Getting back to the idea of art having a spiritual mystical quality that Benjamin touches on, nowadays it is anticipated by the artist that his or her work will be reproduced. Often art may be created solely for the anticipation of reproduction, whether to fulfill a personal, political, or perhaps a monetary agenda rather than a work’s primary source of interest being its ritualistic, mystical properties. These alternate agendas are formulated with the masses in mind, and as such target the collective and not the individual. Later in the article Benjamin discusses how the age of mechanical reproduction could lead to war because technology is resisted by people, to a certain extent, as a natural extension of themselves. The artificiality of reproductions could facilitate a divorcement of the way in which the spiritual and mystical “aura” aspects of an original piece of art is perceived. He believes that perhaps the problem is not in the mechanical reproduction itself, but the way in which society has neglected to understand the changes inherent in the implication of new technology into everyday life, and how it applies to all aspects of social structure.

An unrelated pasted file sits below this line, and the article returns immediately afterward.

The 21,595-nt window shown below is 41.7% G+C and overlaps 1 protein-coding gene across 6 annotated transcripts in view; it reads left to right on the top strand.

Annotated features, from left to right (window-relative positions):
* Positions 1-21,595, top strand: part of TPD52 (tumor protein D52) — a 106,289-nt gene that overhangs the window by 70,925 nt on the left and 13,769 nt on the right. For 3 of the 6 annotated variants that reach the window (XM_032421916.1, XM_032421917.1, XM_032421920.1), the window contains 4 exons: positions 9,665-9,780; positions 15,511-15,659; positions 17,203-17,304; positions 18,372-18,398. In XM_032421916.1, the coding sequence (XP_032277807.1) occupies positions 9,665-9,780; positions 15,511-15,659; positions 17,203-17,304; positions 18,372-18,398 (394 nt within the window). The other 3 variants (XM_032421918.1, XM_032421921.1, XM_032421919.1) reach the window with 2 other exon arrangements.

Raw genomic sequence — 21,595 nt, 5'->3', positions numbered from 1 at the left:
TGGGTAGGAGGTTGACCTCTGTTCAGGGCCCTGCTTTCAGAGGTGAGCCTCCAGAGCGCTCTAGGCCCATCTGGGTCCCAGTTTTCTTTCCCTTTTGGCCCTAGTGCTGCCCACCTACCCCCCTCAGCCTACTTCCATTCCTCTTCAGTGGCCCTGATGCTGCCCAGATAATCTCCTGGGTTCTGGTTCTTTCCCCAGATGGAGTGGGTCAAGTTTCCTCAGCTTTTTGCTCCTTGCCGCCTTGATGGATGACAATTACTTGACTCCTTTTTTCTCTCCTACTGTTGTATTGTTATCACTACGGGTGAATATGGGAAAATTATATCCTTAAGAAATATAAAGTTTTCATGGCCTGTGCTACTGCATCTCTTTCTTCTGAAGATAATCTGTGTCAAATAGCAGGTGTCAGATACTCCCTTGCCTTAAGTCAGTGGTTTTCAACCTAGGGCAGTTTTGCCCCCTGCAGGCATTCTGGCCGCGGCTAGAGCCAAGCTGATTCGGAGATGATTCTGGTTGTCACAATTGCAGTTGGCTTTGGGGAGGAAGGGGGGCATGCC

Regarding Evonne Levy’s “The Miraculous Mechanical Reproduction in the Age of the Digital Reproducibility” a great portion of Medieval art work was commissioned by the Catholic church, therefore a great portion of the Medieval artwork has Christian themes, especially Christian subject matter, Jesus, Mary, Joseph, angels, John the Baptist, etcetera. Walter Benjamin’s idea of original work having an “aura” about it, and that as an original, will lead viewers to find the greatest sense of significance and meaning seems to support that a relationship exists between the paintings subject matter and the effective “aura” contained by the work. Levy describes in her article the situation of a spectacle witnessed in a church involving a weeping painting that was a reproduction. What seems to be most interesting is that the only “aura” this weeping painting has is the one given it by the viewers there in the congregation, and as such has taken on a spiritual, ritualistic role to fulfill the spiritual needs of the congregation. Brought up in the article was the point that although the claim was made concerning this miracle tearing of a painting, was that it occurred on a reproduction. The distinction must be made and unfortunately for those that place an “aura” on reproductions, they may not realize that an actual original exists apart from the reproduction they apply the “aura” to. This can explain the miraculous event at the church, and how the greatest meaning and significance derived from a work of art doesn’t necessarily have to come from the original.